sedimentation coefficient the velocity at which a particle sediments in a centrifuge divided by the applied centrifugal field, the result having units of time (velocity divided by acceleration), usually expressed in Svedberg units (S), which equal 10−13 second. Sedimentation coefficients are used to characterize the size of macromolecules; they increase with increasing mass and density and are higher for globular than for fibrous particles.

cor·re·la·tion

(kōr'ĕ-lā'shŭn),
1. The mutual or reciprocal relation of two or more items or parts.
2. The act of bringing into such a relation.
3. The degree to which variables change together.

correlation

The degree to which two or more variables are related in some fashion. A linear relationship between variables can be measured with Pearson's correlation or Spearman's rho.
Correlation may not mean causation.

correlation

Statistics The degree to which an event, factor, phenomenon, or variable is associated with, related to, or can be predicted from another; the degree to which a linear relationship exists between variables, measured by a correlation coefficient. See Cervical biopsy-cytology correlation, Clinical correlation, Correlation coefficient, Intertemporal correlation, Pearson correlation, Rank correlation.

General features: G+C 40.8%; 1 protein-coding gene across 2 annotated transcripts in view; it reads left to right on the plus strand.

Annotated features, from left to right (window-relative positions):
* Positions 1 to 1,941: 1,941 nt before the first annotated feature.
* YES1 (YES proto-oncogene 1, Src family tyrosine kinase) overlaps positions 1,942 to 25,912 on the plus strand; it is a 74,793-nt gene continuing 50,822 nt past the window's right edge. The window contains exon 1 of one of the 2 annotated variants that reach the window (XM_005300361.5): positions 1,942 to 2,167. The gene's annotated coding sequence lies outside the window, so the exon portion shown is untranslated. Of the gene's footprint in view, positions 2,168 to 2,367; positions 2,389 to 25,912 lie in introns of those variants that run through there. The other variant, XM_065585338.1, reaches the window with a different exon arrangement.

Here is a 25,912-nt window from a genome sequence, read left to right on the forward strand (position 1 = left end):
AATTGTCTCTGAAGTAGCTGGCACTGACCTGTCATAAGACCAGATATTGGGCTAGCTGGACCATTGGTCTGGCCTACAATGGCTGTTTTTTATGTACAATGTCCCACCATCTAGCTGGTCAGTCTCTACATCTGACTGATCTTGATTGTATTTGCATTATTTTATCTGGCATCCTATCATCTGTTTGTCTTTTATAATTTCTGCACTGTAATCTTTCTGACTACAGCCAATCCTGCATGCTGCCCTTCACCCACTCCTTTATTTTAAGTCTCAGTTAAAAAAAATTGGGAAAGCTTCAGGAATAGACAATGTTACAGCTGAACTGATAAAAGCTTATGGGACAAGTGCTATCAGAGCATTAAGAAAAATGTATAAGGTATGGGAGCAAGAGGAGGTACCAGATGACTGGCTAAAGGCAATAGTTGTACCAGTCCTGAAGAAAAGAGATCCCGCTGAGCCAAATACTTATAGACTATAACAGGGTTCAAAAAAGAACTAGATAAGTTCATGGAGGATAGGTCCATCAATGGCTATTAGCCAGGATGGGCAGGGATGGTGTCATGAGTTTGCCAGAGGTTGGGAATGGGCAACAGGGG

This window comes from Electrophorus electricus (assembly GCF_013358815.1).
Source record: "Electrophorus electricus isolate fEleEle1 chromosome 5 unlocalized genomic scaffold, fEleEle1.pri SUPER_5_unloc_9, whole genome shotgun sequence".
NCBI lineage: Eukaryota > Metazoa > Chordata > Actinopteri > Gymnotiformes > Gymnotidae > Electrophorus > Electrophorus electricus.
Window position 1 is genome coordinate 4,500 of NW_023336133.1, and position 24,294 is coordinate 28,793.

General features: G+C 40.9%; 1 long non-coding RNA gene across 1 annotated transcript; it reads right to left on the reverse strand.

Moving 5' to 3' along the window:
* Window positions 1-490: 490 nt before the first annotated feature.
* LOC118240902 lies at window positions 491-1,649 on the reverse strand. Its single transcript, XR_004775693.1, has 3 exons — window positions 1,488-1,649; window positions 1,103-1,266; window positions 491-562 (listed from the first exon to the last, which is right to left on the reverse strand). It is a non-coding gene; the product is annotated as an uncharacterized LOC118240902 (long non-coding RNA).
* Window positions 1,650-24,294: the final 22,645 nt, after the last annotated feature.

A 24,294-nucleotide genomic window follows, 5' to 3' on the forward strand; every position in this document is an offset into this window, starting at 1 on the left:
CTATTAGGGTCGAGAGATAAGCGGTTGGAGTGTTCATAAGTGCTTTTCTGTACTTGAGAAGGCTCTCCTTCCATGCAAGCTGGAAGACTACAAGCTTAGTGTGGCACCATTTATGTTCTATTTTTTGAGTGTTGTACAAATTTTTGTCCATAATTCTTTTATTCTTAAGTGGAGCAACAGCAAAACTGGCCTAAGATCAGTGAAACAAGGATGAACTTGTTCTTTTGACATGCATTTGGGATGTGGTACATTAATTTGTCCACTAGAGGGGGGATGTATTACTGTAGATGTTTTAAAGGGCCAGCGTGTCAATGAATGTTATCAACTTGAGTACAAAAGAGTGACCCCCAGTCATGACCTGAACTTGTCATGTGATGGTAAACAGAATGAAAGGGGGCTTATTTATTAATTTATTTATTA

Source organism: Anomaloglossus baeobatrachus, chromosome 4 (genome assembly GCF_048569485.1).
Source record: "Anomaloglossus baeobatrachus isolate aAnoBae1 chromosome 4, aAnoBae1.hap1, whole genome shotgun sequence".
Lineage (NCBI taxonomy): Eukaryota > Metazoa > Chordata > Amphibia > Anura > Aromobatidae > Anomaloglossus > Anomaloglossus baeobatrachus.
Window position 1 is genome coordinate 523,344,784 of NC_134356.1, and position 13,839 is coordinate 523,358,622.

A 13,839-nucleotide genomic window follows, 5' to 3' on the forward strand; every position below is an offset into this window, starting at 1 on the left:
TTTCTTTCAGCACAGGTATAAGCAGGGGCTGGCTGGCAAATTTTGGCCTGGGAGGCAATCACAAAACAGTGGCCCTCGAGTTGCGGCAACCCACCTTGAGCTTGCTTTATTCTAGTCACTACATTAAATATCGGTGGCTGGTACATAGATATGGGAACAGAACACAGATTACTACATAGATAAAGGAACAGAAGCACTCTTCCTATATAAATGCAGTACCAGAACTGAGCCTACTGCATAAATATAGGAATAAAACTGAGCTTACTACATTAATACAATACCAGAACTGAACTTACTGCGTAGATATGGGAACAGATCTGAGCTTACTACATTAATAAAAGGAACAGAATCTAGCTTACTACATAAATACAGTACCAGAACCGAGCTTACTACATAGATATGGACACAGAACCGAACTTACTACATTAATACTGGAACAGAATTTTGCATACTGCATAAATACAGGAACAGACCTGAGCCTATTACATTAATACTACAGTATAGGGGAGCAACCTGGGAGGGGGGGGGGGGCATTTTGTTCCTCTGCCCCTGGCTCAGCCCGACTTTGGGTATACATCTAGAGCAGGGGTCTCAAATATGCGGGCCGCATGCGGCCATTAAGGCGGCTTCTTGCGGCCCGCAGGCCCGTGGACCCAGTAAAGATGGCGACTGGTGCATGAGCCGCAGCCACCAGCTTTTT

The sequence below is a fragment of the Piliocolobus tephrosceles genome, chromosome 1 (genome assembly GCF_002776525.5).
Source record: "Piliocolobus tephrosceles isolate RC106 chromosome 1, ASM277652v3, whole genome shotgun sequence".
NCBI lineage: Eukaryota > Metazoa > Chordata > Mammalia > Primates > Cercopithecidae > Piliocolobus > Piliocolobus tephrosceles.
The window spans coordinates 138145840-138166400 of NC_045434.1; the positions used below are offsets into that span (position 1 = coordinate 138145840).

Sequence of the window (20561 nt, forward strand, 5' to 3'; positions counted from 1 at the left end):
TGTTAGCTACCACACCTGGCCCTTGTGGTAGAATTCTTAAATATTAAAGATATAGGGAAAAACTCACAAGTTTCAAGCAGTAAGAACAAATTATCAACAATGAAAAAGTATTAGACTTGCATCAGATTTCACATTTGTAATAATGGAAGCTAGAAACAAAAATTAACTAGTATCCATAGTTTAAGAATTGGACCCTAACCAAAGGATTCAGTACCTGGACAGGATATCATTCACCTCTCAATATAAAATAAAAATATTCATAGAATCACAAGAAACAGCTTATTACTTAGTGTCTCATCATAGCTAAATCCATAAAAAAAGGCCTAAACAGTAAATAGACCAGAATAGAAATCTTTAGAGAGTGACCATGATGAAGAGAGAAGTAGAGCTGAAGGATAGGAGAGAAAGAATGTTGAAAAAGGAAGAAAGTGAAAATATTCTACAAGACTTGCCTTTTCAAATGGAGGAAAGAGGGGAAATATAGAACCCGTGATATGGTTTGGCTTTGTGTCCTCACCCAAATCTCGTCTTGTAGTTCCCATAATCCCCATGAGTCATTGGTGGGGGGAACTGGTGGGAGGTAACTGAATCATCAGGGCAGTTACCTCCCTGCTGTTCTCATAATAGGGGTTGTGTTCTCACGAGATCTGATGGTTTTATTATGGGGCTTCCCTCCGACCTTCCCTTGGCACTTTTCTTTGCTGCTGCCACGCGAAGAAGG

correlation

The degree to which changes in variables reflect, or fail to reflect one another. Correlations are said to be positive when the variables change in the same direction and negative when they move in opposite directions. A common fault in statistics is to assume that correlations are significant when they are not, that is, to assume unjustifiably that changes in variables are causally related.

correlation

a statistical association between two variables, calculated as the correlation coefficient r . The coefficient can range from r = 1.0 (a perfect positive correlation) to r = -1.0 (a perfect negative correlation), with an r value of 0 indicating no relationship between the two variables. Height and weight in humans are positively correlated (as values for height increase so do values for weight), whereas other variables give a negative correlation, e.g. as human age increases so mental agility tends to decrease.